As part of Aripana Foundation’s work in environment & sustainability education, Aripana Foundation & Lalit Narayan Mithila University (website), in collaboration with Bombay Natural History Society (website) and the Nature Conservation Foundation (website) invite you for a free webinar in Hindi on birds and bird watching, with a special focus on the birds of Bihar.
The eminent speaker for this webinar is Dr. Rajat Bhargava, a Senior Scientist (Ornithologist) currently with the Bombay Natural History Society (BNHS). A former aviculturist, he has done his Masters in Wildlife Science from Aligarh Muslim University and also completed his Ph.D in Ornithology from BNHS through Mumbai University. His favorite bird species include the Finn’s Weaver, Green Avadavat and parrots in particular. An author of two books, several technical reports, research papers and articles, he has widely traveled across India studying birds, their habitats, and conservation needs. With more than 1,000 bird photographs published in international and national journals, books and magazines, he also specializes in bird photography. A very simple down to earth person, his passion is birds, to which he has devoted his full life.
The title is a line from a Maithili poem that became very popular on social media sometime last year, loosely translating into, “I am the edible greens of Mithila, as glorious as the Paag (turban) of Mithilawasis”.
Classroom engagement with teachers and students, participating in the teaching-learning process is a crucial part of our work at Aripana. One can say, classroom engagement keeps us anchored. It keeps us focused, like nothing else, on what needs to be done to improve the quality of education, especially in under resourced government schools.
It was during the second wave of the dreadful Covid pandemic that we decided to continue engaging in teaching-learning by conducting classes online for a cluster of government schools in the Laheria Sarai area of Darbhanga, North Bihar. We had no idea how it will be, but immensely rewarding a journey it continues to be, 3 months after we first started in May 2021.
With support from the government school teachers, we not only taught chapters from the Science syllabus to students of Class VII & VIII but also engaged the children to understand the topics of Waste and Biodiversity, by participating in Earthian 2021 (Wipro Foundation’s largest environment education program for schools in India).
One of our science sessions focused on the following objectives:
becoming familiar with different kinds of leaves in the neighborhood
understanding the variety of services that leaves provide not just to human beings but to other organisms as well, with whom we inhabit the shared space called environment.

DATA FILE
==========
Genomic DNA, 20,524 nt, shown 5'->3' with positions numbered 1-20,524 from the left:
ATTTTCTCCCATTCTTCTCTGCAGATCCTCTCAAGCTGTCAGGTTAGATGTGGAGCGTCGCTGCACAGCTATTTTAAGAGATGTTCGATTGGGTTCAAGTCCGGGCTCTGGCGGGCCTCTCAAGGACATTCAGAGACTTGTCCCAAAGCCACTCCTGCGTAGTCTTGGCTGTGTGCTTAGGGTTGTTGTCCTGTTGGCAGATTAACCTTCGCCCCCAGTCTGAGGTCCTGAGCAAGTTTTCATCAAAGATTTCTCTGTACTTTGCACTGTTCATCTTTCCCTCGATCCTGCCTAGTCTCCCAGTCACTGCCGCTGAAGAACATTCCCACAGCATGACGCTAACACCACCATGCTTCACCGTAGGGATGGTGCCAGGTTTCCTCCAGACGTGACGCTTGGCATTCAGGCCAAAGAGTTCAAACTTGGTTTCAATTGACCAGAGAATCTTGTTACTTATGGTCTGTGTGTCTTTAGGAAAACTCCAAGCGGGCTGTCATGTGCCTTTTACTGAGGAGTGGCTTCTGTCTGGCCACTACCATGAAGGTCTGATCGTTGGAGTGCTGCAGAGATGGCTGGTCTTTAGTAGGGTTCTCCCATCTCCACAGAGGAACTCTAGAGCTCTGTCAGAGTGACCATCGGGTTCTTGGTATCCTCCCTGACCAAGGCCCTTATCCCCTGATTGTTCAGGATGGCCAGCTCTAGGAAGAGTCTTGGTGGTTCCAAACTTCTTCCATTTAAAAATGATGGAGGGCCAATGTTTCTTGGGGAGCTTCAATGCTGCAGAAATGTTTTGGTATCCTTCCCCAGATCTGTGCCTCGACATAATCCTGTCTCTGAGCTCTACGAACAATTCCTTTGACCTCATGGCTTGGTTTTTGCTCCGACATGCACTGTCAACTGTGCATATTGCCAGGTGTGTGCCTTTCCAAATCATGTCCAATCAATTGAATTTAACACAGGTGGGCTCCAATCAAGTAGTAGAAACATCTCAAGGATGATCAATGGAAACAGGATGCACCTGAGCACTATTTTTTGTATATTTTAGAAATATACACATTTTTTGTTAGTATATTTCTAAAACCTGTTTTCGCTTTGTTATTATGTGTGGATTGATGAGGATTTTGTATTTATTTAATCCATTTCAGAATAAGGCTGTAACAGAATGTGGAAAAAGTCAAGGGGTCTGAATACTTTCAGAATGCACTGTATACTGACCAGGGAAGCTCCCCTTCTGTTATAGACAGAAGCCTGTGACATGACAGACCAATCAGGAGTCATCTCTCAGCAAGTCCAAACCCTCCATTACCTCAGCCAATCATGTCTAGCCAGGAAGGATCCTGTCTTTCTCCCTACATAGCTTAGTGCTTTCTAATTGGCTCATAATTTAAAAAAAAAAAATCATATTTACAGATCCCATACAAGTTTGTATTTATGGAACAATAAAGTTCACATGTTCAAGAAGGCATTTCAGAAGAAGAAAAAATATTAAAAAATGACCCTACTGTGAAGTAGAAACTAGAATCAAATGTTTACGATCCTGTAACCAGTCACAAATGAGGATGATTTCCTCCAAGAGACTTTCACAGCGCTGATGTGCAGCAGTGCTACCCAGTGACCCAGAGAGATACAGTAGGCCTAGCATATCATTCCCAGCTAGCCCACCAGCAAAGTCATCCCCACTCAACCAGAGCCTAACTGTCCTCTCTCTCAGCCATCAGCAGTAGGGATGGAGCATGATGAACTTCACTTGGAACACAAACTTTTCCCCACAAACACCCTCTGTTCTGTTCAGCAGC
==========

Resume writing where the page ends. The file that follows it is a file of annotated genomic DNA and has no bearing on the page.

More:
Needless to say, some very interesting discussions and sharing of stories and photographs followed! The children also put together a chart of the leaves they found in the neighborhood that required them to step out, observe, collect, get information and present. Here is an example of one the charts:
While on the topic of uses of leaves, children mentioned eating green leafy vegetables. Being situated in Mithila, a culture that has a very distinct cuisine in which greens play a major role, we just had to spend some more time with the children, reveling in the variety of greens, their occurrence, cycles of cultivation, form and structure, taste, their preparation and health benefits. Many children still belong to families that regularly cultivate greens in fields adjoining their homes. So lo! Was it surprising then that the children could identify close to 31 greens just by looking at their pictures!
Here we present a compilation of edible greens that have a special place in Maithil culture and cuisine and are an integral part of the diet of the children we work with. How precious is this knowledge that resides with the children and how priceless is the experience of watching and at times helping in the cultivation of these greens.
We ended the session by reading a wonderful poem in Maithili, telling us more about मिथिला के साग. We look forward to reciting this poem until it we have it memorized 🙂
When a lesson is relatable to students’ lived experiences, abounds in local examples, uses language the children speak in their homes and immediate contexts, it only etches deeper into their minds and what they learn about starts mattering!
Team Nature Classrooms, of the Nature Conservation Foundation, we thank you so much for guiding us in maximizing the potential of environmental science and science, in under resourced schools. We are already on a satisfying journey with the teachers of Bihar, together, making Environment Education matter.